History of the British Parliament

In 1258, the conflict period between the king and the magnates since 1230 culminated in a final crisis and a new beginning. After more than twenty years of complaints and protests, attempts to influence the king’s government and even the continued refusal to guarantee the imposition of new taxes had proved the political insufficiency of parliament and the limitations of the Magna Carta.

It was, therefore, to make the parliamentary body an institution of a political type, capable of influencing the daily politics of the royal council. With all these problems, the only solution that appeared before the eyes of the barons was the profound reform of the kingdom, that is, the assignment of political influence to the parliament, and that was to establish the baronial control of the kingdom’s government.

We find three reformist initiatives: political supervision, the provision of justice and legal reform of the kingdom. And it is that the critics with Enrique only saw a way to satisfy their requests: the de facto appropriation of the royal authority, that is to say of his power, not of his person although Simón de Montfort got both. We have two important legal provisions: the Oxford Provisions and the Westminster Provisions, which mark the climax of the Kingdom Reform28.

Normally, the rebellion of the barons is studied more as we have already analyzed, than the reform movement, but to understand the development of parliamentarism is an inexcusable part to deal with.

The meetings crystallized in the Provisions of Oxford, the first parliamentary regulation in history. The twenty-four arranged for the election of a council formed by fifteen barons, which would replace the monarch’s government, so that he had the capacity to appoint the highest officers of the kingdom. It is certainly an answer to the previous weakness of the parliament: its inability to influence the day-to-day life of the royal council.

They also give parliament a clear place within the new political scheme in England: it would be convened three times a year, on October 6, February 3 and June 1. In this parliament the fifteen baron advisors, elected to the monarch, would account for the state of the kingdom and everything that affects the general affairs of the English population. (See Annex, text 3.1). In addition, the kingdom community would elect twelve representatives to ensure in parliament for compliance with Government commitments In this way, although the social regime of the parliament was reduced to twelve commissioners, it went from being a place of confrontation to entering into the articulation of the government of the kingdom. (See Annex, text 3.2).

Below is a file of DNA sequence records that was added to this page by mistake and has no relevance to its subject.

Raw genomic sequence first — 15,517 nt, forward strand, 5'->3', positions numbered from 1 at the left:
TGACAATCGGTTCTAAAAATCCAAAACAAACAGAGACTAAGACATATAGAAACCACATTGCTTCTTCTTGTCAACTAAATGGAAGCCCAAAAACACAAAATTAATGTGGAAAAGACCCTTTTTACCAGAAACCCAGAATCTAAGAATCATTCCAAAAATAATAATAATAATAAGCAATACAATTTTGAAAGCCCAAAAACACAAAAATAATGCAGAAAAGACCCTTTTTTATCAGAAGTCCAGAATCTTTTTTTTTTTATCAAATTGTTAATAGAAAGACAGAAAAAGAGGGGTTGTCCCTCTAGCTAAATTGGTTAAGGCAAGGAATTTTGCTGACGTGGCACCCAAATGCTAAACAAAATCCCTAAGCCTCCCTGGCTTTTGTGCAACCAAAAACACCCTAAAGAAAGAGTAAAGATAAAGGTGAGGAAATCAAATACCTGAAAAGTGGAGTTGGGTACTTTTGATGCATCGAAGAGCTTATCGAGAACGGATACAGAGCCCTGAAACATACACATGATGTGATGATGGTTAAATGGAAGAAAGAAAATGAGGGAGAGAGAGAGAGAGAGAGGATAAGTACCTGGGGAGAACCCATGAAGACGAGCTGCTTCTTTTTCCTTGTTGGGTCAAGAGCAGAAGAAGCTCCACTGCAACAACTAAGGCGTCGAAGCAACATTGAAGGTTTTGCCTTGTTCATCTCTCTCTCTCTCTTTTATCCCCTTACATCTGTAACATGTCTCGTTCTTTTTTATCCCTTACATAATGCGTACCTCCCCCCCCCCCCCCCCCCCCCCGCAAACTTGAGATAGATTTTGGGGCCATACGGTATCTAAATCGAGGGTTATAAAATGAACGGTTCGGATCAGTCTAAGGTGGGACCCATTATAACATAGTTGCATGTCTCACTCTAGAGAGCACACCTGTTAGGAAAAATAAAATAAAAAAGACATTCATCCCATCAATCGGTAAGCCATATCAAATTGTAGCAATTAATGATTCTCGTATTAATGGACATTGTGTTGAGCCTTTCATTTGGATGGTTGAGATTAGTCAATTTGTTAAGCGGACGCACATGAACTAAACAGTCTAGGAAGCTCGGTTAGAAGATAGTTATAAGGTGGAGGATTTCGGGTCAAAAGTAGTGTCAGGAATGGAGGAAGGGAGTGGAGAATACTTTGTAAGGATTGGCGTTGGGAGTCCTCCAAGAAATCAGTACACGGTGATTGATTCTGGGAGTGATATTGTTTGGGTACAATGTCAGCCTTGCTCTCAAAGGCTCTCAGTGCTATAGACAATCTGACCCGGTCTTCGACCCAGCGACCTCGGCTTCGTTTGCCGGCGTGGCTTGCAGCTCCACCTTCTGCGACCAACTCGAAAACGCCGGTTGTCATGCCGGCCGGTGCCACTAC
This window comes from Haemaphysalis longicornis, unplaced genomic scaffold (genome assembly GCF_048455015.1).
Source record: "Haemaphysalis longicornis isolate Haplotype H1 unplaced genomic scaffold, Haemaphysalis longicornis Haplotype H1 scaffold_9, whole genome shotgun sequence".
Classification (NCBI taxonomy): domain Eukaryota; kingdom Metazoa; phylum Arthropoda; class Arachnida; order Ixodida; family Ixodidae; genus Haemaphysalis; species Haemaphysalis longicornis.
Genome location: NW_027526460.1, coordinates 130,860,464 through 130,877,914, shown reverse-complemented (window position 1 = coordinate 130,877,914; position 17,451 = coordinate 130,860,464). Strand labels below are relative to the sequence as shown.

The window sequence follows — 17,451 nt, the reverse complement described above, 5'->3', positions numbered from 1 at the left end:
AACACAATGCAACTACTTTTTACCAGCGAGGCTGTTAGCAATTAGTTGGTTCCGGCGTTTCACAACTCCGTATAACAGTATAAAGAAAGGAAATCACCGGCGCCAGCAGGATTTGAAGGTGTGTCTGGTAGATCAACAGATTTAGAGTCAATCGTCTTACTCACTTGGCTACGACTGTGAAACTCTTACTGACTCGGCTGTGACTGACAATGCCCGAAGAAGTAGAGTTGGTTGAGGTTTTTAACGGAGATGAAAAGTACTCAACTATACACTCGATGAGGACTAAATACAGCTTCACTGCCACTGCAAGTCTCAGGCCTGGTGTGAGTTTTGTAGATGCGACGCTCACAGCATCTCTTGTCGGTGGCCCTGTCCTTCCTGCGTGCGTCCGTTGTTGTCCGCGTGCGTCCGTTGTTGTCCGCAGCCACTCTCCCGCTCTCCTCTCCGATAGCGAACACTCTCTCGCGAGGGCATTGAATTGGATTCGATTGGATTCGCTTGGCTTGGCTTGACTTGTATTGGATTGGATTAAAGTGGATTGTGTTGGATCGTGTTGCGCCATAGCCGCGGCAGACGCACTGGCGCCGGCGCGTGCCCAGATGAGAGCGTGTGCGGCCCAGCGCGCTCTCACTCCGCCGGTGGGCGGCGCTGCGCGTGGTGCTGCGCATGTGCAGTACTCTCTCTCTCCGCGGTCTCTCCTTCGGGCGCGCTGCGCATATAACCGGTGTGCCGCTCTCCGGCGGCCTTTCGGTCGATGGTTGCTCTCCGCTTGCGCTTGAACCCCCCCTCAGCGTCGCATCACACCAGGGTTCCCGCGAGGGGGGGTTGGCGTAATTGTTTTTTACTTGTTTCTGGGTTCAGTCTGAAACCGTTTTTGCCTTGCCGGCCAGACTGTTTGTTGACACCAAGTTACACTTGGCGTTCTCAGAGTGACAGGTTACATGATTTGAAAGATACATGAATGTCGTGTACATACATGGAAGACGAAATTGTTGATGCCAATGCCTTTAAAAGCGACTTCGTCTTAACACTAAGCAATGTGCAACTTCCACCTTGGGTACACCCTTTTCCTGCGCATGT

Once we have developed the most important points of the Oxford Provisions, in conclusion, we can affirm the loss of any political initiative by the king, which was transferred to parliament. However, between 1258 and 1261, more reforms continued to be approved: two that have to do with the political improvement in the counties, The Ordinance of Sheriffs and Ordinances of the Magnates, which, intended to end the misuse of royal officers giving greater power to the Justicia nobiliary, impose the law of the Magna Carta and match the requirements of the royal and noble sheriffs.

In addition, a new legal code was approved, the Provisions of Westminster in 1259. They are very interesting because a good number of legislative initiatives were included in a single act, which brought up Anglo-Saxon law in an attempt to temper the prevailing Norman feudalism They are not ad hoc laws, as they had been done until then, it is an act that is recorded in writing with numerous freedoms of the feudal type, let’s not forget it. It is here that we find the omnipresence of the “gentry” and the bourgeois because it is a reform whose main beneficiaries are the inhabitants of the counties, so that the barons extended the benefits of institutional and legal change to all free men, with what we can imagine how the maxim of the “quod omnes tangit” had penetrated, since it is about involving the gentlemen and the inhabitants of the cities of the reformist process.

 

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